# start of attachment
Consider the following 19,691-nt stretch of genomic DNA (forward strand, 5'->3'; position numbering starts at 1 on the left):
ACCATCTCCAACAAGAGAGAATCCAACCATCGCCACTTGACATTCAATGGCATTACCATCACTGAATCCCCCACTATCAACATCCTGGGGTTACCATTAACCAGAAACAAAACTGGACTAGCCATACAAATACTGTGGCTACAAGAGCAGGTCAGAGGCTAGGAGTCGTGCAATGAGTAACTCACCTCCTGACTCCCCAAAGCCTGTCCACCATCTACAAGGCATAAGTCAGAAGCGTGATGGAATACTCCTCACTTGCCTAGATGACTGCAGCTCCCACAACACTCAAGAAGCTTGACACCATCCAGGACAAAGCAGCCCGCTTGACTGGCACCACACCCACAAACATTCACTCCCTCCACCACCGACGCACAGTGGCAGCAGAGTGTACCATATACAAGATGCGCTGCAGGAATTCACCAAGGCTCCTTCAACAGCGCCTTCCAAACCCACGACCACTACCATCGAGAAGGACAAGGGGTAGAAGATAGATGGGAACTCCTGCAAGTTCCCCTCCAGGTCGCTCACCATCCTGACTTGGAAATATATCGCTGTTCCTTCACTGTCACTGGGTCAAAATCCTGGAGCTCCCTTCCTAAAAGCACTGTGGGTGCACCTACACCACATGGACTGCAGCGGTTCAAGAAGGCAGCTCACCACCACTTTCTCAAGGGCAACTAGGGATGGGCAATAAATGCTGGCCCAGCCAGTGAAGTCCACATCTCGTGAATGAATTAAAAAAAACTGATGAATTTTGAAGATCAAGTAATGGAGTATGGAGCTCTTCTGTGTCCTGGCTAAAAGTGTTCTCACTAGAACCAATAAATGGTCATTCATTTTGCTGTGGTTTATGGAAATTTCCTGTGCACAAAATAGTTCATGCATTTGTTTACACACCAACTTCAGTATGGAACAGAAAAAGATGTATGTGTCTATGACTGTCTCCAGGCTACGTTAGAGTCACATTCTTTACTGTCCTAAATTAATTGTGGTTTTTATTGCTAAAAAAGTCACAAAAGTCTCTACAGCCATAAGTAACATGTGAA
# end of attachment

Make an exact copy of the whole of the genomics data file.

Consider the following 19,691-nt stretch of genomic DNA (forward strand, 5'->3'; position numbering starts at 1 on the left):
ACCATCTCCAACAAGAGAGAATCCAACCATCGCCACTTGACATTCAATGGCATTACCATCACTGAATCCCCCACTATCAACATCCTGGGGTTACCATTAACCAGAAACAAAACTGGACTAGCCATACAAATACTGTGGCTACAAGAGCAGGTCAGAGGCTAGGAGTCGTGCAATGAGTAACTCACCTCCTGACTCCCCAAAGCCTGTCCACCATCTACAAGGCATAAGTCAGAAGCGTGATGGAATACTCCTCACTTGCCTAGATGACTGCAGCTCCCACAACACTCAAGAAGCTTGACACCATCCAGGACAAAGCAGCCCGCTTGACTGGCACCACACCCACAAACATTCACTCCCTCCACCACCGACGCACAGTGGCAGCAGAGTGTACCATATACAAGATGCGCTGCAGGAATTCACCAAGGCTCCTTCAACAGCGCCTTCCAAACCCACGACCACTACCATCGAGAAGGACAAGGGGTAGAAGATAGATGGGAACTCCTGCAAGTTCCCCTCCAGGTCGCTCACCATCCTGACTTGGAAATATATCGCTGTTCCTTCACTGTCACTGGGTCAAAATCCTGGAGCTCCCTTCCTAAAAGCACTGTGGGTGCACCTACACCACATGGACTGCAGCGGTTCAAGAAGGCAGCTCACCACCACTTTCTCAAGGGCAACTAGGGATGGGCAATAAATGCTGGCCCAGCCAGTGAAGTCCACATCTCGTGAATGAATTAAAAAAAACTGATGAATTTTGAAGATCAAGTAATGGAGTATGGAGCTCTTCTGTGTCCTGGCTAAAAGTGTTCTCACTAGAACCAATAAATGGTCATTCATTTTGCTGTGGTTTATGGAAATTTCCTGTGCACAAAATAGTTCATGCATTTGTTTACACACCAACTTCAGTATGGAACAGAAAAAGATGTATGTGTCTATGACTGTCTCCAGGCTACGTTAGAGTCACATTCTTTACTGTCCTAAATTAATTGTGGTTTTTATTGCTAAAAAAGTCACAAAAGTCTCTACAGCCATAAGTAACATGTGAA